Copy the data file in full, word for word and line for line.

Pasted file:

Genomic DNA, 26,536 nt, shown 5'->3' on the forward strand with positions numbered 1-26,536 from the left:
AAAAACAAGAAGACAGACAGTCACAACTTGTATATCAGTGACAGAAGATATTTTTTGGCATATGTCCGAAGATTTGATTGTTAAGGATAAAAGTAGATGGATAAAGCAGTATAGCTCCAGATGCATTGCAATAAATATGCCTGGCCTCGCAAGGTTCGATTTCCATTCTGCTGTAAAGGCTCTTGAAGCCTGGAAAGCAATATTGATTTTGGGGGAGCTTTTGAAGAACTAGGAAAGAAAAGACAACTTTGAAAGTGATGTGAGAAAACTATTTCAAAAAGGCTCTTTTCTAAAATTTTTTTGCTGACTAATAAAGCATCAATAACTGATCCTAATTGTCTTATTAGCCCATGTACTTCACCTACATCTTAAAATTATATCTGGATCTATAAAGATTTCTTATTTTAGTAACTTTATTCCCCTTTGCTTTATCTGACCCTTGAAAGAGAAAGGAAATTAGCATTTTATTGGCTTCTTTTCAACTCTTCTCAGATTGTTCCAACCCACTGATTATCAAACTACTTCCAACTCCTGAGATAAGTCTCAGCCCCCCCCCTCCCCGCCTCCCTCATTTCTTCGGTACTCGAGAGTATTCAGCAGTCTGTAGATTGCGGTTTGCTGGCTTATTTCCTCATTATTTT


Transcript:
Genomic DNA, 26,536 nt, shown 5'->3' on the forward strand with positions numbered 1-26,536 from the left:
AAAAACAAGAAGACAGACAGTCACAACTTGTATATCAGTGACAGAAGATATTTTTTGGCATATGTCCGAAGATTTGATTGTTAAGGATAAAAGTAGATGGATAAAGCAGTATAGCTCCAGATGCATTGCAATAAATATGCCTGGCCTCGCAAGGTTCGATTTCCATTCTGCTGTAAAGGCTCTTGAAGCCTGGAAAGCAATATTGATTTTGGGGGAGCTTTTGAAGAACTAGGAAAGAAAAGACAACTTTGAAAGTGATGTGAGAAAACTATTTCAAAAAGGCTCTTTTCTAAAATTTTTTTGCTGACTAATAAAGCATCAATAACTGATCCTAATTGTCTTATTAGCCCATGTACTTCACCTACATCTTAAAATTATATCTGGATCTATAAAGATTTCTTATTTTAGTAACTTTATTCCCCTTTGCTTTATCTGACCCTTGAAAGAGAAAGGAAATTAGCATTTTATTGGCTTCTTTTCAACTCTTCTCAGATTGTTCCAACCCACTGATTATCAAACTACTTCCAACTCCTGAGATAAGTCTCAGCCCCCCCCCTCCCCGCCTCCCTCATTTCTTCGGTACTCGAGAGTATTCAGCAGTCTGTAGATTGCGGTTTGCTGGCTTATTTCCTCATTATTTT